Thursday, August 30, 2012

ServiceMix on the bleeding edge

Why stable dependencies are cool

ServiceMix (and Fuse ESB as well) are supposed to work with a specific version of Camel. For example ServiceMix 4.4.2 comes with a pre-configured Camel 2.8.5 features repository.
karaf@root> features:listurl | grep camel
  true    mvn:org.apache.camel.karaf/apache-camel/2.8.5/xml/features
The same rule is applied to the ActiveMQ and CXF dedicated for every release of the ServiceMix.

This is pretty cool approach since it guarantees you that sticking to the given version of Camel (ActiveMQ, CXF, ...) will result in a stable ServiceMix installation. ServiceMix team invested pretty lots of effort to make sure that Camel in version X works nicely on ServiceMix in version Y. Fuse ESB is tested even more, to guarantee the highest level of the product.

Why stable dependencies are NOT cool

The downside of such stable versioning strategy is that you need to wait a long time before updating to the latest version of Camel (or CXF or whatever).

For example, if I committed Spring Batch component to the Camel and it has been released in Camel 2.10, then I'll need to wait for ServiceMix to use the higher version of Camel and Karaf. In this particular example Karaf 2.2.4 included in the latest stable version of ServiceMix (i.e. 4.4.2) doesn't support Camel 2.10.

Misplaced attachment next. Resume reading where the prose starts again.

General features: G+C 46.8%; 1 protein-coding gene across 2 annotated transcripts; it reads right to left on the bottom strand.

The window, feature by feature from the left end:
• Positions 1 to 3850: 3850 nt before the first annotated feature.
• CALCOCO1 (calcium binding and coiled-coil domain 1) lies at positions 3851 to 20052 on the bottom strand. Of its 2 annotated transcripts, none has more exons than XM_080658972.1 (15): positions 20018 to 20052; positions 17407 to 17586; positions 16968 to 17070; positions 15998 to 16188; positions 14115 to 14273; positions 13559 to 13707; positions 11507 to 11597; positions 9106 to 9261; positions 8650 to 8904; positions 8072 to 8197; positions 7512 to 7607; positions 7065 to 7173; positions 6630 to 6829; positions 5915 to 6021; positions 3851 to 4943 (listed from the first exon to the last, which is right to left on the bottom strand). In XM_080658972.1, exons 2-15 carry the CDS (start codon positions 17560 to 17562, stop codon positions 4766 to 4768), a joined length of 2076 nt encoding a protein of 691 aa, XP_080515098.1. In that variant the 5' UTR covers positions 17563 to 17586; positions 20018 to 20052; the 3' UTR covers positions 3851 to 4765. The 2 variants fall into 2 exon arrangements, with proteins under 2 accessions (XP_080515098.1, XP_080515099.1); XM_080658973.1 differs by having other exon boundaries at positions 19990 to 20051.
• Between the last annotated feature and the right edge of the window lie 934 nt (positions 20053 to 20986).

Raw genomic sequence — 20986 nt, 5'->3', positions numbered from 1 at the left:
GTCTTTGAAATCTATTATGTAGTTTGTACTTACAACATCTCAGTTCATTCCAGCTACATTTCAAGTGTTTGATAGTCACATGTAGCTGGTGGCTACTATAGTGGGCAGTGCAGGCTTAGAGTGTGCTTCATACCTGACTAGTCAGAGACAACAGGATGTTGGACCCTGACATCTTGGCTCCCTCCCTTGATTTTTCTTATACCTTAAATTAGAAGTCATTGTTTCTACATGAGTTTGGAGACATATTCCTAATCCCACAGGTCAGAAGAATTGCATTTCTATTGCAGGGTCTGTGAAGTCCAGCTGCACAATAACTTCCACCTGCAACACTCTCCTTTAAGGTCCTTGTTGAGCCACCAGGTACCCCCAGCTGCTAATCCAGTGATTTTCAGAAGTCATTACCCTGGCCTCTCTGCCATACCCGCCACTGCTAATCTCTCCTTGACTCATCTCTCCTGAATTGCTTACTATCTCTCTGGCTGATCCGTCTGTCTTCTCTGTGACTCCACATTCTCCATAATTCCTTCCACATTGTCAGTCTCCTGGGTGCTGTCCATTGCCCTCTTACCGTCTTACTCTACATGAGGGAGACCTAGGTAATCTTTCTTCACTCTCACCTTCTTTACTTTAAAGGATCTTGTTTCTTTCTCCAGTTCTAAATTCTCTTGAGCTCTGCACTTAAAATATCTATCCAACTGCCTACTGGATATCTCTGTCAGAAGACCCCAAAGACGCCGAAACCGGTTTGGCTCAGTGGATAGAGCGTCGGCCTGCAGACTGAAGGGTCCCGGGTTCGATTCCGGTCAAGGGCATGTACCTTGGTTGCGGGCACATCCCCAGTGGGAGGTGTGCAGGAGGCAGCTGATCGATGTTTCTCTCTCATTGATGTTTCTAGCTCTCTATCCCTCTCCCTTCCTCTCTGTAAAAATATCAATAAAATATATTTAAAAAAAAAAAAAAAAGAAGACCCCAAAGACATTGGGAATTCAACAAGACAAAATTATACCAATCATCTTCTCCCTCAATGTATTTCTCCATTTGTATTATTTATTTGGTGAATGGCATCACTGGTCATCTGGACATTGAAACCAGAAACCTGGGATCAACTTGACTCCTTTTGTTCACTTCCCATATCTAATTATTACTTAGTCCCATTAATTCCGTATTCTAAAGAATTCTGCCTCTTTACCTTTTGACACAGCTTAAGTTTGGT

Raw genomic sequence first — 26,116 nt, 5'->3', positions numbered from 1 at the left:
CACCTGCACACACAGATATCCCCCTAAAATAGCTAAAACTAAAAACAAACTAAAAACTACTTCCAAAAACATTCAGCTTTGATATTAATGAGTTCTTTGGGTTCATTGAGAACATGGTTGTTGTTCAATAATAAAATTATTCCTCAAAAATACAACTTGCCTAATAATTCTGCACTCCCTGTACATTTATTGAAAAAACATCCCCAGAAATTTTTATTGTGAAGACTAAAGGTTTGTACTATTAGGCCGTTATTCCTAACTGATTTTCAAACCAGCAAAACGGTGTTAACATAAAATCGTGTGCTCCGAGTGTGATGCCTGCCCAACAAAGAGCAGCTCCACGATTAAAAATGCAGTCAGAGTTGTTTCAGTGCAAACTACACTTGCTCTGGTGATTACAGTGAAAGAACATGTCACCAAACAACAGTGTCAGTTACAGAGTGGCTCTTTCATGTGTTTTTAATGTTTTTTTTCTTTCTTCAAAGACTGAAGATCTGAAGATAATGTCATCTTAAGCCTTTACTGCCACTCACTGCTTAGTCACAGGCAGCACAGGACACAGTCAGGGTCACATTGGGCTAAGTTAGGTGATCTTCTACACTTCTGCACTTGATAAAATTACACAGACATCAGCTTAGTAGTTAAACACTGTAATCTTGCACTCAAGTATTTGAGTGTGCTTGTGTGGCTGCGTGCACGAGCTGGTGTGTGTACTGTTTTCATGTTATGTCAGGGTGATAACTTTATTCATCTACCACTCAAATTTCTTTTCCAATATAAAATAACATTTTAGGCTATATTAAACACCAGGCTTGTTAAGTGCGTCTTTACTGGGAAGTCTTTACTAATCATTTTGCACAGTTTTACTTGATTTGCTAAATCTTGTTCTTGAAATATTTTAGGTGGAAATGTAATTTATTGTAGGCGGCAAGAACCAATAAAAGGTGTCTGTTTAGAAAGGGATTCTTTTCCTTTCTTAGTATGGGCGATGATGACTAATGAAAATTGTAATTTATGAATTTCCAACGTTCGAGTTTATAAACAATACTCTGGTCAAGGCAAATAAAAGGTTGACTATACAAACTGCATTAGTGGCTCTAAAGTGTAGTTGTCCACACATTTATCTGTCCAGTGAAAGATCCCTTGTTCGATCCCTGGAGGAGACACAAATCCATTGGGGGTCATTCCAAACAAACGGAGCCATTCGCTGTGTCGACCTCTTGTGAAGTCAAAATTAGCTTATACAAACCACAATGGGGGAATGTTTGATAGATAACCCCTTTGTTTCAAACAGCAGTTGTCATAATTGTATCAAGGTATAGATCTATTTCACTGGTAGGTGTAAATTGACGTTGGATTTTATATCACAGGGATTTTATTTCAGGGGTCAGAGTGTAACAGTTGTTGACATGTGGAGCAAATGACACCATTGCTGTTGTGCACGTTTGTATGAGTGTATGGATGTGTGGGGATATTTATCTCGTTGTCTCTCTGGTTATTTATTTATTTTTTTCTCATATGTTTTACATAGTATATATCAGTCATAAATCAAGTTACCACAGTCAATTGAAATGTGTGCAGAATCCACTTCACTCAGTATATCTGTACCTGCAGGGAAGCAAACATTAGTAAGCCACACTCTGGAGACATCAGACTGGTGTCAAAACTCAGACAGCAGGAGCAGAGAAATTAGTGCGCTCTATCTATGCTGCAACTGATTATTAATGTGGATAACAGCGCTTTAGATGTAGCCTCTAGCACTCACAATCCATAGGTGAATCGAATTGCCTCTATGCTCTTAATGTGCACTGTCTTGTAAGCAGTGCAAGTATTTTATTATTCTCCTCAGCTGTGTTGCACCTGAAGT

karaf@root> features:install camel-spring-batch/2.10.0
Error executing command: Can not resolve feature:
Unsatisfied requirement(s):

Bleeding edge ServiceMix

What to do if you really need to work with the latest version of the ServiceMix stack? Download the latest version of Apache Karaf and manually add Camel (CXF, ActiveMQ, etc) support into it.

For example to use the latest Camel (i.e. 2.10) I can download the latest Karaf (i.e. 2.2.9) and arm it with the Camel 2.10 features repository.
karaf@root> features:addUrl mvn:org.apache.camel.karaf/apache-camel/2.10.0/xml/features
Then I enable feature responsible for bootstrapping Camel modules backed by Spring.
karaf@root> features:install camel-spring
At last but not least I enjoy the brand new Camel modules.
karaf@root> features:install camel-spring-batch/2.10.0
Now I can drop my integration solution using the latest Camel 2.10 into my hand-made bleeding edge ServiceMix. :)


  1. Hi Henryk,
    Interesting post. I find myself in a similar situation. I would like to take advantage of a bug fix in Camel 2.9 in the camel-netty component but I am currently bound to ServiceMix 4.4.2. I thought about downloading the latest karaf and doing exactly what you suggest - I worry though that it will be a long time before ServiceMix 4.5.0 is released (there is no indication of this on the ServiceMix site). However currently only rely on Camel, ActiveMQ (CXF in the future most likely) features of ServiceMix but we would like to take advantage of clustering etc., In your opinion can clustering be equally well achieved by using Karaf + Cellar for example ?

  2. Hi Declan,

    Unfortunately I got no experience with Cellar. From what I know about Cellar, the Fuse Fabric can be easily used a equivalent solution. I got pretty good experiences with Fabric.

    Regarding the clustering - what exactly do you cluster? Approach to cluster ESB depends heavily on the endpoints you actually want to cluster :) .

    If you cluster JMS, the Fuse Fabric will be a pretty good choice.

    Best regards.